While polling in Iowa and New Hampshire shows close races about two months from voting, former Vice President Joe Biden has what appears to be an insurmountable lead in South Carolina and a comfortable edge in Nevada, the other two of the “early four” states.
The Iowa caucuses kick things off Feb. 3, with the New Hampshire primary eight days later. The Nevada primary is Feb. 22 and South Carolina votes Feb. 29.
In an online poll in South Carolina conducted at the end of November by FairVote, Biden came in at 40 percent, garnering nearly three times as much support as Vermont Sen. Bernie Sanders’ 14 percent. South Bend, Ind., Mayor Pete Buttigieg came in at just under 11 percent and Massachusetts Sen. Elizabeth Warren received 9.6 percent.
FairVote also conducted a ranked choice poll of 400 likely Democratic voters in South Carolina and Biden received 60 percent support compared to 34 percent for Sanders.
In the ranked choice poll, respondents were asked to rank 10 candidates from most preferred to least. In a ranked choice system, the candidate with the least first-place votes continues to be removed until one candidate surpasses 50 percent. Each time a candidate is removed, their votes then get distributed to the other candidates. Biden passed 50 percent after just one round, at which point he was at 50.6 percent, compared to 21 percent for Sanders, 16 percent for Buttigieg and 13 percent for Warren.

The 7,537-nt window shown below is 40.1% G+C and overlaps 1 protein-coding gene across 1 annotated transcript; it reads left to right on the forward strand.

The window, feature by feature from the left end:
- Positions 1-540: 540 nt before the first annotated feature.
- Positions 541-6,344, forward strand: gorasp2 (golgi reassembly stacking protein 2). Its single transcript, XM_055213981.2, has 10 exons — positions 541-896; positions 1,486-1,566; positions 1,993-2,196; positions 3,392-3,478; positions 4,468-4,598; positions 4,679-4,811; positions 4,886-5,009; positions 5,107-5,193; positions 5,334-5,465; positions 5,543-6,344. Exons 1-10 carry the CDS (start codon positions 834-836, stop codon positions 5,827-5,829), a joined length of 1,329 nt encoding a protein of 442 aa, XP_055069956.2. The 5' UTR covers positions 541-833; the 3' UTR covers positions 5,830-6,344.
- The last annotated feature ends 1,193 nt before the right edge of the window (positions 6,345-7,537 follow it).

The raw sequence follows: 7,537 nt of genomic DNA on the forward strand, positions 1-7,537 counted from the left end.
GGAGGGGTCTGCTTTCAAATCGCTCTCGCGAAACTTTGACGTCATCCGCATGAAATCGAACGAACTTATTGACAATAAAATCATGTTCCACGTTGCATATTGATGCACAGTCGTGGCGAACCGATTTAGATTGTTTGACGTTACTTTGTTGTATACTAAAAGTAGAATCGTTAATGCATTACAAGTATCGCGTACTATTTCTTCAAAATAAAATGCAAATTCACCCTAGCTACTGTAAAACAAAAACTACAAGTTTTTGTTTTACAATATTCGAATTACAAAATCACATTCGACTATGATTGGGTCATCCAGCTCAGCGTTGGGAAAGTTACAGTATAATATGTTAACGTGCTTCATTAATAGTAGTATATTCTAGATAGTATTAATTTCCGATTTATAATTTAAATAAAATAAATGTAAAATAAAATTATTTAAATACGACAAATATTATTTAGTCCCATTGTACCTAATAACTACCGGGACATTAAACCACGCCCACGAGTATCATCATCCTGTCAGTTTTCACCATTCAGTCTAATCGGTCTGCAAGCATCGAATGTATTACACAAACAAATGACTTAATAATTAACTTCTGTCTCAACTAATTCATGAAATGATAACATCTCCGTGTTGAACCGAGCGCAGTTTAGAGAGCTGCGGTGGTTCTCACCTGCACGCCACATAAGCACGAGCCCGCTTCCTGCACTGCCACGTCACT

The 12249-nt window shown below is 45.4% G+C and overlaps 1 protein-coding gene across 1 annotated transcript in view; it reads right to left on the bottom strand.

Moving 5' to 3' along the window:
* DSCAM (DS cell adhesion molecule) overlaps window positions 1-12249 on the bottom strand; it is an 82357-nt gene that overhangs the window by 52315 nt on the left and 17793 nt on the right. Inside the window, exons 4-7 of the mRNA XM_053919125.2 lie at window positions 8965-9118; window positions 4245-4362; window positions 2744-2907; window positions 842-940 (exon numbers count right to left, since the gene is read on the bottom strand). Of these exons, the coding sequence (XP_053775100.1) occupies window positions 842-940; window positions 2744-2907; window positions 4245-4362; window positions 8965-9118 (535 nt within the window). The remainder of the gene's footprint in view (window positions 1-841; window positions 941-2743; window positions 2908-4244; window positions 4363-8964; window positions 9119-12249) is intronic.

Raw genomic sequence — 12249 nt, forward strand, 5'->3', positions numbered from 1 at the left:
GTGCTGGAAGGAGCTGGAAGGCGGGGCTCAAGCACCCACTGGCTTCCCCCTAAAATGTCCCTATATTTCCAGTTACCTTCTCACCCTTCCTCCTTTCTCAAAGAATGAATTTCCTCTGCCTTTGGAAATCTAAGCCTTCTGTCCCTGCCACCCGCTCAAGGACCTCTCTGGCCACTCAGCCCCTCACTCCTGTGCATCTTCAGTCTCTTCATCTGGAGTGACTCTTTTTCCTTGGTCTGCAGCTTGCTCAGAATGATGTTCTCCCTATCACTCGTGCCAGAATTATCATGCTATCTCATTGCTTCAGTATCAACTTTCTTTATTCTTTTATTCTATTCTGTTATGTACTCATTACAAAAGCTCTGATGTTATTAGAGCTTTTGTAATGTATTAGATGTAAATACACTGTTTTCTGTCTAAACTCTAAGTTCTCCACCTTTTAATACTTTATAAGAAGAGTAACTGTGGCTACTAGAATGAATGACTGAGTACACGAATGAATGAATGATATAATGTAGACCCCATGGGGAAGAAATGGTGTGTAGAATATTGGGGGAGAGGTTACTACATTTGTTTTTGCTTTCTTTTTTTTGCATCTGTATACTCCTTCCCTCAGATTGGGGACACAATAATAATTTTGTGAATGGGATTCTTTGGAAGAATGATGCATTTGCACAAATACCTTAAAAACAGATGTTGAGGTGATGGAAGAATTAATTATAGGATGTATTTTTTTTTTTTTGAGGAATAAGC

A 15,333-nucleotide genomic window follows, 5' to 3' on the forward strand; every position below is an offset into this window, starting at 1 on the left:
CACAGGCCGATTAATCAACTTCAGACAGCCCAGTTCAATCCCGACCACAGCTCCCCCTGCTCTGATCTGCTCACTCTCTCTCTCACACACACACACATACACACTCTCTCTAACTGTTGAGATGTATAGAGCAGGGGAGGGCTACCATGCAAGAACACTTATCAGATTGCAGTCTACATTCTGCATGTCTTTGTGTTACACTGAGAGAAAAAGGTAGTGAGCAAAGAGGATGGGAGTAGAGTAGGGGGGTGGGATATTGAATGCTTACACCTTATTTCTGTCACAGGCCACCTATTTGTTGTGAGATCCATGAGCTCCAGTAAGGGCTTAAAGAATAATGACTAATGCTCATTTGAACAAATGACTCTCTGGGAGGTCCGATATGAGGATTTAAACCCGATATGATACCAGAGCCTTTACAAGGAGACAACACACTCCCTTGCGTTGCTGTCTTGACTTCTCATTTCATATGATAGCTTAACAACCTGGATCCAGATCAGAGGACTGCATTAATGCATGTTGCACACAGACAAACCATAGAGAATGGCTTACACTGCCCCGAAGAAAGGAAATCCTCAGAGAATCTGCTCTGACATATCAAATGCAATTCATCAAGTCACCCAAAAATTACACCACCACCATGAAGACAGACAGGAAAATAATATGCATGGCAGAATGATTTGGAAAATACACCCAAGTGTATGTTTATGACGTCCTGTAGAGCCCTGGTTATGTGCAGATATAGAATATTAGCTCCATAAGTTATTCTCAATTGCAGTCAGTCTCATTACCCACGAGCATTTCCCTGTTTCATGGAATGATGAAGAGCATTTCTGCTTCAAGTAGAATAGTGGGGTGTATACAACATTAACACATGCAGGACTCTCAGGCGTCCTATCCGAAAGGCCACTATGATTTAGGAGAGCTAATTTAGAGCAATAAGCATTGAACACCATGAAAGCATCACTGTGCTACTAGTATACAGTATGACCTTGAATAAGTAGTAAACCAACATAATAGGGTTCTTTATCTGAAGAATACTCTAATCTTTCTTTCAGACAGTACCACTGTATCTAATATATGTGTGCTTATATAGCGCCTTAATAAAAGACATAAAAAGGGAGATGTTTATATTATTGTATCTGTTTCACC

In Nevada, a mid-November poll showed Biden with a 10 percentage-point lead over Sanders, 33-23, with Warren at 21 percent and Buttigieg at 9.
March 3 is Super Tuesday, with 16 states holding primaries that carry more than one-third of Democrats’ pledged delegates.
Based on the averages of polls conducted over the past two months, Biden is leading in most of the larger states that vote on Super Tuesday, including Texas, North Carolina and Michigan.
Warren has a slim lead over Sanders and Biden in California, with an average of 24 percent support across seven polls. Biden and Sanders are at 22 percent and 19 percent, respectively, with Buttigieg at 9. In the most recent California poll, however, Sanders and Warren received 24 percent and 22 percent support, respectively, while Biden was at just 14 percent and Buttigieg at 12 percent.
Similar to South Carolina, Biden also has a commanding lead in North Carolina, averaging 33 percent across five polls. Warren is a distant second at 16 percent with Sanders at 14 percent and Buttigieg at 5 percent.
In Texas, Biden stands at 26 percent over two polls, compared to Warren at 19 percent, Sanders at 15 percent and Buttigieg at 7 percent.
Three Michigan polls show Biden averaging 28 percent support. Warren is at 22 percent and Sanders 20 percent, with Buttigieg at 6 percent.